View pictures of the audience here. See pictures of Paul Denney making a presentation to Pope Francis. Please pray for Paul as he prepares for Diaconate Ordination on Sunday 1st May.
Offer your lives “completely” to the Lord; “we too are living in a time of martyrdom, and in the midst of a culture so often hostile to the Gospel:” that’s the message Pope Francis gave to staff and students at the Pontifical Scots College Thursday as they celebrate the 400th anniversary of its founding as a seminary.
The Scots College in Rome was founded by Pope Clement VIII in 1600 for Catholic education at a time when Catholic instruction and preaching were illegal at home. On 10th March 1616, the Pontifical Scots College became a seminary.
In his discourse to those present Thursday, Pope Francis held up as a model of committed priesthood the martyred Scottish Jesuit Saint John Ogilvie who died for the faith in 1615. The saint was hanged and drawn at Glasgow Cross for clandestinely celebrating Mass in the homes of the few Catholics remaining in Scotland and for refusing to pledge allegiance to King James VI.
In 1616, and inspired by Ogilvie’s determined ministry, the College’s first 16 students vowed to return to Scotland as priests to follow in his footsteps.
Pope Francis said that the martyrdom of Saint John Ogilvie, “which was meant to silence the Catholic faith, instead was an impetus for its promotion and for defending the Church’s freedom to remain in communion with the See of Peter. The ‘yes’ proclaimed by the sixteen men four hundred years ago was eloquent not simply for their good intentions, but rather because they persevered, and prepared themselves in every way, returning to Scotland to face the hardships that awaited them, even if it meant becoming martyrs themselves.”
Below please find the official English translation of Pope Francis’ prepared remarks:
Dear Archbishop Tartaglia, Archbishop Cushley,
Dear Members of Staff and Seminarians of the Pontifical Scots College,
It am pleased to welcome you today, as together we commemorate the four hundredth anniversary of the transformation of the Pontifical Scots College into a seminary for priestly formation. This anniversary is significant not only for the many years it marks, but even more so because we recall the fidelity of the sixteen men who, on 11 March 1616, were resolute in their determination to return to Scotland as priests to preach the Gospel. That decision was born of a martyr’s blood.
The martyrdom of Saint John Ogilvie, which was meant to silence the Catholic faith, instead was an impetus for its promotion and for defending the Church’s freedom to remain in communion with the See of Peter. The “yes” proclaimed by the sixteen men four hundred years ago was eloquent not simply for their good intentions, but rather because they persevered, and prepared themselves in every way, returning to Scotland to face the hardships that awaited them, even if it meant becoming martyrs themselves. Theirs was a life which sought the joys and peace that Christ alone could offer. Looking out at you today, I can see that, through the grace of God, the martyrdom of Saint John and the courage of those sixteen men has borne fruit in your beloved homeland.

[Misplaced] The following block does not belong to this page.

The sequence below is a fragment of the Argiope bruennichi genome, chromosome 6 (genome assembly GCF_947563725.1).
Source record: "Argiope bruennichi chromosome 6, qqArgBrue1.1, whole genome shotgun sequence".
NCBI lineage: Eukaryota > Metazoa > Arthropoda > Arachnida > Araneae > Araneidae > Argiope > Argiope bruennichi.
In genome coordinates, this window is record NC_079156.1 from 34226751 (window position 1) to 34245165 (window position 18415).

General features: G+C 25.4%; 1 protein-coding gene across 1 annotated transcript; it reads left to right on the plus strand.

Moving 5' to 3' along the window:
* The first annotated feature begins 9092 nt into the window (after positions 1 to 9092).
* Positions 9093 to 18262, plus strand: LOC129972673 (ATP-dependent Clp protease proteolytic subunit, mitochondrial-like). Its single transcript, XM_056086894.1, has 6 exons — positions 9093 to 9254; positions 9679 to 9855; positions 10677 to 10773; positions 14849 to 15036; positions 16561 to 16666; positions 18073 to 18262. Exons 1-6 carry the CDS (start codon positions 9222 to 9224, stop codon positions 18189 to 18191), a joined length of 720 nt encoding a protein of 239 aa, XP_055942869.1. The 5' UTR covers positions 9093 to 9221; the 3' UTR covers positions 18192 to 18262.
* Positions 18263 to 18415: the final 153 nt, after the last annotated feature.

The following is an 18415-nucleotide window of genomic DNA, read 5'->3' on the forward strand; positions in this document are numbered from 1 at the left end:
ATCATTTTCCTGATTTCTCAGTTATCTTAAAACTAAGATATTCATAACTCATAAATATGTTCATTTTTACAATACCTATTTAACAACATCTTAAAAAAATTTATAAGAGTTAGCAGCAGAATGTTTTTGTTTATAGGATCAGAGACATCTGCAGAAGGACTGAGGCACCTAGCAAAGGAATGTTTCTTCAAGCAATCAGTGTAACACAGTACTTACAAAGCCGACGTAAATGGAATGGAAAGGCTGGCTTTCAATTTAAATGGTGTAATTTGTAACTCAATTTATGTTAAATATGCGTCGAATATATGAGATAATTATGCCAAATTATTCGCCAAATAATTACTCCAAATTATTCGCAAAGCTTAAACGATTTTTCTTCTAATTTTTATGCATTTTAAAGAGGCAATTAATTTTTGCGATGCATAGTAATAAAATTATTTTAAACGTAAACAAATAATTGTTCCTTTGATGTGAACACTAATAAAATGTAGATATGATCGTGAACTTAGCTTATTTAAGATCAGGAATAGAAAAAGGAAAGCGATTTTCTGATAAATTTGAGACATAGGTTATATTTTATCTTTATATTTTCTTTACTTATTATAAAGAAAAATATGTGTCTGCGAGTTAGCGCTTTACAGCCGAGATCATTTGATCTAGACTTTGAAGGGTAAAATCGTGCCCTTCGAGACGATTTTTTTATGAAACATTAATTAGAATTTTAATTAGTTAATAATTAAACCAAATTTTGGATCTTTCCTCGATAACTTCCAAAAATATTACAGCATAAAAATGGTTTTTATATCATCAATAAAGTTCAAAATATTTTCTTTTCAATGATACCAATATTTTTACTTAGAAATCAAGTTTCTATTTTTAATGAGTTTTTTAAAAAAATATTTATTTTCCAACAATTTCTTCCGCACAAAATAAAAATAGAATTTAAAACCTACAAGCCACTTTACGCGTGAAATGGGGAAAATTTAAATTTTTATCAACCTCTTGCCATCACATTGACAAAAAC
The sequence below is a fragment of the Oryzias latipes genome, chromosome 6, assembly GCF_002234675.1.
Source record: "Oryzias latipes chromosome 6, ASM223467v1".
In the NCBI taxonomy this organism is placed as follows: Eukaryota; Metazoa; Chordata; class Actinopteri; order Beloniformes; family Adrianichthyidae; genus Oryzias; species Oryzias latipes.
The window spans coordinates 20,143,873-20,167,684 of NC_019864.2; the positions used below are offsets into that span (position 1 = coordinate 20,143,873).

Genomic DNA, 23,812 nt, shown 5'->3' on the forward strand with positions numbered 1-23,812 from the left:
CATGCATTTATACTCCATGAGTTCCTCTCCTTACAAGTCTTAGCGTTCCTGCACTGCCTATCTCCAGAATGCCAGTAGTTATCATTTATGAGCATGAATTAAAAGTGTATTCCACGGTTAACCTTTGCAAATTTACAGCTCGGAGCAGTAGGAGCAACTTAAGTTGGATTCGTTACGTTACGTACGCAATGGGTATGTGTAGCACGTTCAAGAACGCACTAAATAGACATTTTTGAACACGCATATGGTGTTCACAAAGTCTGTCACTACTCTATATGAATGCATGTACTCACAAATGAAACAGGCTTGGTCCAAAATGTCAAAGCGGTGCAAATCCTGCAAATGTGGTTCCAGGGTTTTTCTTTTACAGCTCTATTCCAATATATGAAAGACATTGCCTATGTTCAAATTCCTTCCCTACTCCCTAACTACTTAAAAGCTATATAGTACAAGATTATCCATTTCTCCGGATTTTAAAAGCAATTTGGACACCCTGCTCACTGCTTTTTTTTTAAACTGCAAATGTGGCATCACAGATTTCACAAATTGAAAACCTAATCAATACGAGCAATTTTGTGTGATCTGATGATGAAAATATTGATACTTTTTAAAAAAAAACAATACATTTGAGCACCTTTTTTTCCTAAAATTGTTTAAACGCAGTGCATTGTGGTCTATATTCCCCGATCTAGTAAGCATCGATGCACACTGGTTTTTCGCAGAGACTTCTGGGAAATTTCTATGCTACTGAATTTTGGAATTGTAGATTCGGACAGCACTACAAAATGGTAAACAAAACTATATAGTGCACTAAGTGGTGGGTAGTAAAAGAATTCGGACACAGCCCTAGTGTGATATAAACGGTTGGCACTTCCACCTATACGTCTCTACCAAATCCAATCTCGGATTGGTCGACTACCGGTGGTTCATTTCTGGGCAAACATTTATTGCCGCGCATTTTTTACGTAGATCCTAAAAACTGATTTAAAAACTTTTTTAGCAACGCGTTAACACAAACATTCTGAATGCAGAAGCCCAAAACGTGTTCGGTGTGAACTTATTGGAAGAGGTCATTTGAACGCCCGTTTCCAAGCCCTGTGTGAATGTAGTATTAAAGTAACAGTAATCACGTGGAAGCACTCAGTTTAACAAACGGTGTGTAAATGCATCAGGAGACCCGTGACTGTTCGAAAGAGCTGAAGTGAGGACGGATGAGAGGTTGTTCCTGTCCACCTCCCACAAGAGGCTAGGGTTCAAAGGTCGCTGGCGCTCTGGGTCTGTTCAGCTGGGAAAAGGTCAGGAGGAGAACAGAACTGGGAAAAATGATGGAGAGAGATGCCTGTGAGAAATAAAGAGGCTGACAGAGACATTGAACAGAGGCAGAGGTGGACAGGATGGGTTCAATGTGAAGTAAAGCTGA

We too are living in a time of martyrdom, and in the midst of a culture so often hostile to the Gospel. I urge you to have that same selfless spirit as your predecessors did. Love Jesus above all things! Let your “yes” be marked by a firm resolve to give yourselves generously to your priestly formation, so that your years in Rome may prepare you to return to Scotland and to offer your lives completely. If you have this same passion as your brothers from four hundred years ago, that same love for the Church and Scotland, you will honour the history and sacrifices we recall today. You will also become in this moment a sign to the Scottish people, especially the youth, if you encounter them in their everyday lives, if you reach out to those who are furthest from Christ. Show them, each and every one, that God is always with us and that his mercy endures for ever.
In this Jubilee of Mercy, I pray that the Lord may grant you the courage and grace to be faithful to his will, by being dedicated to prayer, by loving Jesus, especially in the Holy Eucharist, and by entrusting yourselves to the care of Mary our Mother. Upon you and all the faithful in Scotland, I willingly impart my Apostolic Blessing as a pledge of strength and peace in the Lord. God bless you all!